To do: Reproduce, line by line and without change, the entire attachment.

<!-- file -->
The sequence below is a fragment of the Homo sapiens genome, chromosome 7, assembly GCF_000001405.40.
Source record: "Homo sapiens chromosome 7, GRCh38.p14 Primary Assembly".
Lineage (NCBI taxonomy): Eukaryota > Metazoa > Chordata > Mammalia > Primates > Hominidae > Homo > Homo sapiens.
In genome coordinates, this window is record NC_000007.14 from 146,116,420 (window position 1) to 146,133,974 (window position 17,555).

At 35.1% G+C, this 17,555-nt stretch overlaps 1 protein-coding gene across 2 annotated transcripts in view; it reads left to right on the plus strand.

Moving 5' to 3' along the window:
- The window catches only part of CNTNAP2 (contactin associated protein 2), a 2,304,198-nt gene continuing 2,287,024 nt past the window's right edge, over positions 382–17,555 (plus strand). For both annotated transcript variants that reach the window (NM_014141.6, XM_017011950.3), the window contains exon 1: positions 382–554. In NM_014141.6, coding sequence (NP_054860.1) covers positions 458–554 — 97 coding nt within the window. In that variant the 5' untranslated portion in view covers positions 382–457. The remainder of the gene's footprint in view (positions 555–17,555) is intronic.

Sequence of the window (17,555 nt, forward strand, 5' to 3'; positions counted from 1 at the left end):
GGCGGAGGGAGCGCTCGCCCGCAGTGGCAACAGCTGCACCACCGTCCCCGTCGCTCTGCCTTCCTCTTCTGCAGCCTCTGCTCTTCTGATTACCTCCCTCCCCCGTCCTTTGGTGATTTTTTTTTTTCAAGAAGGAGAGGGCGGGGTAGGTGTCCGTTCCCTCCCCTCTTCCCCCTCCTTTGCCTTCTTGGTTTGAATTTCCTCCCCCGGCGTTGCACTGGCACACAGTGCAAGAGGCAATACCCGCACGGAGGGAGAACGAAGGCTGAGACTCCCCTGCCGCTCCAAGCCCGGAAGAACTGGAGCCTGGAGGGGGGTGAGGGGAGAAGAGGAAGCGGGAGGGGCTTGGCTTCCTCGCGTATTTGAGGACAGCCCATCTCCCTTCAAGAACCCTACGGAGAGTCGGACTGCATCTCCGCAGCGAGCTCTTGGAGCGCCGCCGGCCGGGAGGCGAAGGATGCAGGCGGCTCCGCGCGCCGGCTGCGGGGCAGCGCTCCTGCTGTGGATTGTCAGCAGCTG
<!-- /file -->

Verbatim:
The sequence below is a fragment of the Homo sapiens genome, chromosome 7, assembly GCF_000001405.40.
Source record: "Homo sapiens chromosome 7, GRCh38.p14 Primary Assembly".
Lineage (NCBI taxonomy): Eukaryota > Metazoa > Chordata > Mammalia > Primates > Hominidae > Homo > Homo sapiens.
In genome coordinates, this window is record NC_000007.14 from 146,116,420 (window position 1) to 146,133,974 (window position 17,555).

At 35.1% G+C, this 17,555-nt stretch overlaps 1 protein-coding gene across 2 annotated transcripts in view; it reads left to right on the plus strand.

Moving 5' to 3' along the window:
- The window catches only part of CNTNAP2 (contactin associated protein 2), a 2,304,198-nt gene continuing 2,287,024 nt past the window's right edge, over positions 382–17,555 (plus strand). For both annotated transcript variants that reach the window (NM_014141.6, XM_017011950.3), the window contains exon 1: positions 382–554. In NM_014141.6, coding sequence (NP_054860.1) covers positions 458–554 — 97 coding nt within the window. In that variant the 5' untranslated portion in view covers positions 382–457. The remainder of the gene's footprint in view (positions 555–17,555) is intronic.

Sequence of the window (17,555 nt, forward strand, 5' to 3'; positions counted from 1 at the left end):
GGCGGAGGGAGCGCTCGCCCGCAGTGGCAACAGCTGCACCACCGTCCCCGTCGCTCTGCCTTCCTCTTCTGCAGCCTCTGCTCTTCTGATTACCTCCCTCCCCCGTCCTTTGGTGATTTTTTTTTTTCAAGAAGGAGAGGGCGGGGTAGGTGTCCGTTCCCTCCCCTCTTCCCCCTCCTTTGCCTTCTTGGTTTGAATTTCCTCCCCCGGCGTTGCACTGGCACACAGTGCAAGAGGCAATACCCGCACGGAGGGAGAACGAAGGCTGAGACTCCCCTGCCGCTCCAAGCCCGGAAGAACTGGAGCCTGGAGGGGGGTGAGGGGAGAAGAGGAAGCGGGAGGGGCTTGGCTTCCTCGCGTATTTGAGGACAGCCCATCTCCCTTCAAGAACCCTACGGAGAGTCGGACTGCATCTCCGCAGCGAGCTCTTGGAGCGCCGCCGGCCGGGAGGCGAAGGATGCAGGCGGCTCCGCGCGCCGGCTGCGGGGCAGCGCTCCTGCTGTGGATTGTCAGCAGCTG